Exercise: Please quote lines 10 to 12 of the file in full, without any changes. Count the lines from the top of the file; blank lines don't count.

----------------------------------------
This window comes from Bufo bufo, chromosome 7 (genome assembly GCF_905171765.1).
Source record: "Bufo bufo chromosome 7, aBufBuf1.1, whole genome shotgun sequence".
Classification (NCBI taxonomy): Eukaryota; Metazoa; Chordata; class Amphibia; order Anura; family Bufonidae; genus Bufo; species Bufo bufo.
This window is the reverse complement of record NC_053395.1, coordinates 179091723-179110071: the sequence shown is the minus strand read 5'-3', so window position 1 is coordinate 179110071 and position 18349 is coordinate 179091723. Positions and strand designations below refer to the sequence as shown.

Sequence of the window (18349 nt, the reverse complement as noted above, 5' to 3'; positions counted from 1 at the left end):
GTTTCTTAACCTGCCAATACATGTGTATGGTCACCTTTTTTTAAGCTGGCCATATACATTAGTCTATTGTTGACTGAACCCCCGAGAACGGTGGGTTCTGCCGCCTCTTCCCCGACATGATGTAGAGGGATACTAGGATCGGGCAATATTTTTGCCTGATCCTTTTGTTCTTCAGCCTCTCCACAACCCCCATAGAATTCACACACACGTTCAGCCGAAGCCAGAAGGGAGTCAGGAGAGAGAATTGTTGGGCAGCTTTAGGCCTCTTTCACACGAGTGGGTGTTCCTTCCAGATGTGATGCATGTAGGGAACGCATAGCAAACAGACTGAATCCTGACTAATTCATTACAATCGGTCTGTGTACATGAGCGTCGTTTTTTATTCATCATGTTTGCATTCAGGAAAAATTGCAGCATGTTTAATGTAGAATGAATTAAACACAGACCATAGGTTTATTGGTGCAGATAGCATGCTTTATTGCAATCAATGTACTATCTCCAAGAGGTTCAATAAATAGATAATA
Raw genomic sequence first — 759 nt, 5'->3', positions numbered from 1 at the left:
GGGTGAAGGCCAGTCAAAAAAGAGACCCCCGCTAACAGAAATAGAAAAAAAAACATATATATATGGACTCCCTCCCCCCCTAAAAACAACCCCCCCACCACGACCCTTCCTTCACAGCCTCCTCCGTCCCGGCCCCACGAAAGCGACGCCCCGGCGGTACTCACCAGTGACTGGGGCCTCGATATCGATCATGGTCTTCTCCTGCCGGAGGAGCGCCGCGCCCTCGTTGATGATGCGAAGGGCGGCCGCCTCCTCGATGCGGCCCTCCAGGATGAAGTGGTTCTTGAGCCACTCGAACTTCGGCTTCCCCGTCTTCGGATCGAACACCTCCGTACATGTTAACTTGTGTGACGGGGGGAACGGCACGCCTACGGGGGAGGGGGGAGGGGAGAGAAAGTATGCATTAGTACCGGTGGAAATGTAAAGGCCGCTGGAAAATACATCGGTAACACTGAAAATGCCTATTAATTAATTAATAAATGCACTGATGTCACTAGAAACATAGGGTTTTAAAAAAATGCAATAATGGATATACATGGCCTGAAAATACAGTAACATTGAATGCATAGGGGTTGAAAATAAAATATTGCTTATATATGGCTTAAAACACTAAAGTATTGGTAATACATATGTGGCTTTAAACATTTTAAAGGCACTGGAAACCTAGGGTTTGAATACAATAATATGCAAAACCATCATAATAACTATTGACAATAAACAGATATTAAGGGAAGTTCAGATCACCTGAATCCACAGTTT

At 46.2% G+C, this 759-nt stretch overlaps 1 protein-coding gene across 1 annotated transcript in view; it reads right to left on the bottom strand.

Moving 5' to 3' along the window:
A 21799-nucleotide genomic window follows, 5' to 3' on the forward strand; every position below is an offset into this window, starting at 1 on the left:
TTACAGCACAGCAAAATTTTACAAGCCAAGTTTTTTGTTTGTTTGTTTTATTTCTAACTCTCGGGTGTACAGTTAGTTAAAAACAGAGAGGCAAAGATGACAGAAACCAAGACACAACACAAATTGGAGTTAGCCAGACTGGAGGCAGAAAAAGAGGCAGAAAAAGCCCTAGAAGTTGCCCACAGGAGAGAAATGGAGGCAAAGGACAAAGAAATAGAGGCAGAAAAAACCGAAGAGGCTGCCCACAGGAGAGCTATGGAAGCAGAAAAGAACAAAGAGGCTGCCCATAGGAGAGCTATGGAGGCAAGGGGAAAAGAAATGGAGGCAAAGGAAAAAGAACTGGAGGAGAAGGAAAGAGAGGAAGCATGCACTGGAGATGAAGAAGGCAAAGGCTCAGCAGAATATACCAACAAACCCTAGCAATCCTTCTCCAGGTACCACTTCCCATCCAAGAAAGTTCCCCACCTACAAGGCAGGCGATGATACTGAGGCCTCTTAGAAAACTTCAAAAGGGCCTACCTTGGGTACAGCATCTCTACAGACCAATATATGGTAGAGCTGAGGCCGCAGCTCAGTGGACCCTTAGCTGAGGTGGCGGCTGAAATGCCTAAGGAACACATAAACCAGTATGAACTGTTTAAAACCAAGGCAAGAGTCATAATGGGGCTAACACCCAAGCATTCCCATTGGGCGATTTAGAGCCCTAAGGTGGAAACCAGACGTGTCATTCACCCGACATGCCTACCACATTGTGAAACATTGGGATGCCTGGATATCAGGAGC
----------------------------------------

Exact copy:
Moving 5' to 3' along the window:
A 21799-nucleotide genomic window follows, 5' to 3' on the forward strand; every position below is an offset into this window, starting at 1 on the left:
TTACAGCACAGCAAAATTTTACAAGCCAAGTTTTTTGTTTGTTTGTTTTATTTCTAACTCTCGGGTGTACAGTTAGTTAAAAACAGAGAGGCAAAGATGACAGAAACCAAGACACAACACAAATTGGAGTTAGCCAGACTGGAGGCAGAAAAAGAGGCAGAAAAAGCCCTAGAAGTTGCCCACAGGAGAGAAATGGAGGCAAAGGACAAAGAAATAGAGGCAGAAAAAACCGAAGAGGCTGCCCACAGGAGAGCTATGGAAGCAGAAAAGAACAAAGAGGCTGCCCATAGGAGAGCTATGGAGGCAAGGGGAAAAGAAATGGAGGCAAAGGAAAAAGAACTGGAGGAGAAGGAAAGAGAGGAAGCATGCACTGGAGATGAAGAAGGCAAAGGCTCAGCAGAATATACCAACAAACCCTAGCAATCCTTCTCCAGGTACCACTTCCCATCCAAGAAAGTTCCCCACCTACAAGGCAGGCGATGATACTGAGGCCTCTTAGAAAACTTCAAAAGGGCCTACCTTGGGTACAGCATCTCTACAGACCAATATATGGTAGAGCTGAGGCCGCAGCTCAGTGGACCCTTAGCTGAGGTGGCGGCTGAAATGCCTAAGGAACACATAAACCAGTATGAACTGTTTAAAACCAAGGCAAGAGTCATAATGGGGCTAACACCCAAGCATTCCCATTGGGCGATTTAGAGCCCTAAGGTGGAAACCAGACGTGTCATTCACCCGACATGCCTACCACATTGTGAAACATTGGGATGCCTGGATATCAGGAGC